DRAWINGS FIG. 1 is a lateral perspective view of an implement mounted in accordance with the invention, a portion of a typical utility vehicle being shown in phantom;
FIG. 2 is a fragmentary side elevation of the mounting means of the invention in a first operative position; and
FIG. 3 is a fragmentary side elevation of the mounting means in a second operative position.
PREFERRED EMBODIMENT The basic nature of the mounting means 10 of the invention is best seen in FIG. 1, where it is illustrated mounting an exemplary implement such as a snowplow 12 to a carrying vehicle 14, shown in phantom. The mounting means 10 includes, firstly, a support frame having a pair of spaced support members 16 and 18 which converge together at their forward ends, near the plow 12, where they are rigidly connected by a cross-plate 20 or the like. The support members 16 and 18 are strong, rigid beam elements which, as illustrated, may be made from angle steel or other like stock. At their rearward ends, the support members diverge apart and are interconnected by a rigid cross-member 22. At this end, the support members each have secured to them a pivotal mounting element 24, which may for example be an annular or tubular part adapted to slidably receive a rigid cylindrical mounting bar (not specifically shown) attached to the undercarriage or chassis of the vehicle, beneath the bumper 26 thereof. As will be understood, pivotal mounting of frame members such as supports 16 and 18 to the undercarriage of a utility vehicle is well known in the art, and need not be specifically described. It is to be noted that, in accordance with the foregoing, the support frame for the present mounting means comprises the spaced members 16 and 18, along with the interconnecting structure for these two supports, such as the front cross-plate and the rear cross member 22, even though the latter may in certain instances consist of a portion of the undercarriage of the vehicle, upon which the support members are mounted. Also, the particular nature of the plow 12 is not considered to be a part of the invention and thus, while a specific type of plow currently in extensive use is illustrated, it will be understood that the present mounting means 10 may be used in connection with any implement which mounts upon a frame and is raised and lowered in actual usage.
In addition to the aforementioned frame means, the mounting means 10 of the invention includes a cylindrical support shaft 28 which is rotatably anchored on each of the spaced support members 16 and 18 and extends across these two members. Mounted on shaft 28 is a take-up drum means 30, described in more detail subsequently, to which is attached one end of a strong but flexible tension member, as for example a chain 32. The remaining end of this chain carries a curved hooking element 34 which fits over the top of the bumper 26 and consequently serves to suspend the support frame and take-up drum from the bumper. Finally, a poweroperated driver means such as a hydraulic cylinder 36 or other such pressure-differential motor is provided for imparting rotation to the drum means and thus raising the support frame and the implement 12 mounted thereon with respect to the vehicle 14 by winding some of the chain 32 upon the periphery of the take-up drum means 30. As illustrated, the power cylinder 36 has a fixed end anchored in a pivotal manner to the cross-member 22 of the support frame means. The plunger or ram portion 36a of the cylinder is pivotally attached to the take-up drum means 30 near its curved outer extremity, at a point spaced from the rotary shaft 28 upon which the drum means is mounted.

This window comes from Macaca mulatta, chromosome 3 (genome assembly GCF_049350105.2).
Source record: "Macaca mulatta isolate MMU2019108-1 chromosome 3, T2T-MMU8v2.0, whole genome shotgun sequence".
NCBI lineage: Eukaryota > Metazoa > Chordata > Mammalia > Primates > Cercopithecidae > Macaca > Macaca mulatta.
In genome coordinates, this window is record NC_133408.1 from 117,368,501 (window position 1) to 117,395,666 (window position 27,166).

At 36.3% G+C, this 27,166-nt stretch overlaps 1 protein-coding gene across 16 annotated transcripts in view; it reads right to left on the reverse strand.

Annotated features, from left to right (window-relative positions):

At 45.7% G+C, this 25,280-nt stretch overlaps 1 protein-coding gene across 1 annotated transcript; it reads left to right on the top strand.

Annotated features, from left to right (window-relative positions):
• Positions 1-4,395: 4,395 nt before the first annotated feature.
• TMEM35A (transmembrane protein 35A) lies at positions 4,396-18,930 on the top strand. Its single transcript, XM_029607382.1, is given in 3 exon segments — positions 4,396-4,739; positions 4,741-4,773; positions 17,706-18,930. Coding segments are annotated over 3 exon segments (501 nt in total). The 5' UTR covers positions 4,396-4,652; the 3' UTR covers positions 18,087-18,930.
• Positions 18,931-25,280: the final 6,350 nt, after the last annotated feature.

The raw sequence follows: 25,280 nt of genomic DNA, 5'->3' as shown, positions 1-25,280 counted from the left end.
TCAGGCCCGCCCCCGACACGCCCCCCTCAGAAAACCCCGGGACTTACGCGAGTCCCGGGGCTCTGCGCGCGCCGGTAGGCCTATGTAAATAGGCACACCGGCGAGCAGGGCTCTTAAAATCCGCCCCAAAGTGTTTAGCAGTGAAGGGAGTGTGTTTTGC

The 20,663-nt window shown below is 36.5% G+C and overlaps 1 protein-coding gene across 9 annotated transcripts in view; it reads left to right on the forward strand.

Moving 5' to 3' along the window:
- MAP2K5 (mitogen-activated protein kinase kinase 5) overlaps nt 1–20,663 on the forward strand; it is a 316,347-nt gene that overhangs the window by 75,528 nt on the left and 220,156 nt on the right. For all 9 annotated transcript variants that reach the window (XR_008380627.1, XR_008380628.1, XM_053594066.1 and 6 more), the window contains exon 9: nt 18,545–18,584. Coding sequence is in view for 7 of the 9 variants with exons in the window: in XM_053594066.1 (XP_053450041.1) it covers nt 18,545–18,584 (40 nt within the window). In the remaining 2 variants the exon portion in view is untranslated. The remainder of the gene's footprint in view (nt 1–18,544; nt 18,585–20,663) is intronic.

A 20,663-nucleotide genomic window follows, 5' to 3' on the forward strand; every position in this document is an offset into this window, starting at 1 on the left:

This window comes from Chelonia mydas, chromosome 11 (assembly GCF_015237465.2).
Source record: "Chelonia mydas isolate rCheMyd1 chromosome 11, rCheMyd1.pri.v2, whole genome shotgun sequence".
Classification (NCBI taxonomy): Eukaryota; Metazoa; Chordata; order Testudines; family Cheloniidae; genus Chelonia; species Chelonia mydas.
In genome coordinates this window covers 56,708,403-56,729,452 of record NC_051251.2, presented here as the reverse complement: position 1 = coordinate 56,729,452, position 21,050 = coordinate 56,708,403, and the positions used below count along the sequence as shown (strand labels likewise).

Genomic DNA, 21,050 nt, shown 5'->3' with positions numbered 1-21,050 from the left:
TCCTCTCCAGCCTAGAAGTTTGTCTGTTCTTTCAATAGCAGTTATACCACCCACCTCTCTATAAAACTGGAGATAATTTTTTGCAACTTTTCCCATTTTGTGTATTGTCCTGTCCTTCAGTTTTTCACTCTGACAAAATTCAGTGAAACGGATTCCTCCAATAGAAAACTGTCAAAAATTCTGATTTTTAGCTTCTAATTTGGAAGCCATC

More specifically, the drum means 30 preferably comprises a semicircular segmental portion of a circumferentially grooved wheel 38, of the basic nature of a pulley wheel or sheave. Across the diameter of wheel portion 38 extends a brace 40, which maintains the curved wheel portion in a concentric posit-ion with respect to the rotary support shaft 28, which passes through the center of the brace 40. The lower end of chain 32 is secured to the curved peripheral portion of the drum means, within the groove of wheel segments 38, at a point thereon which is on the vehicle side of support shaft 28; also, the ram 36a of hydraulic cylinder 36 is preferably attached to the wheel 38 at this same point, as by a pivot pin 42.
The manner in which the present mounting means operates is graphically illustrated in FIGS. 2 and 3, FIG. 2 showing the implement in a lowered position and FIG. 3 showing it in a raised position. In the lowered position of FIG. 2, the pivot pin 42 securing the hydraulic ram to the drum means is positioned at least slightly below the level of the rotary support shaft 28 which mounts the drum means to the frame. Further, the point of connection of the chain 32 to the drum means is below, or
4 on the vehicle side of, an imaginary line extending from the top of the bumper 26 through the support shaft 28. Consequently, when the power cylinder 36 is actuated, i.e., when it receives pressurized hydraulic fluid, the outward extension of its hydraulic ram 36a will rotate the take-up drum in a clockwise direction. This causes the wheel portion 38 of the drum to function as a take-up reel by winding some of the chain 32 about the grooved periphery of the Wheel. This in effect shortens the operative length of the chain and, since the chain is in effect operatively connected to the frame by its attachment to the drum means, the chain thus draws the frame and the implement carried thereon upwardly, toward the bumper 26, which represents a fixed point with respect to the implement and its mounting apparatus (FIG. 3). As will be appreciated, the apparatus will lower the implement 12 by merely releasing the pressurized fluid actuating the power cylinder 36, since the weight of the implement and the frame means will easily cause retraction of the ram 36a. Consequently, power cylinder 36 need only be of the single-acting variety.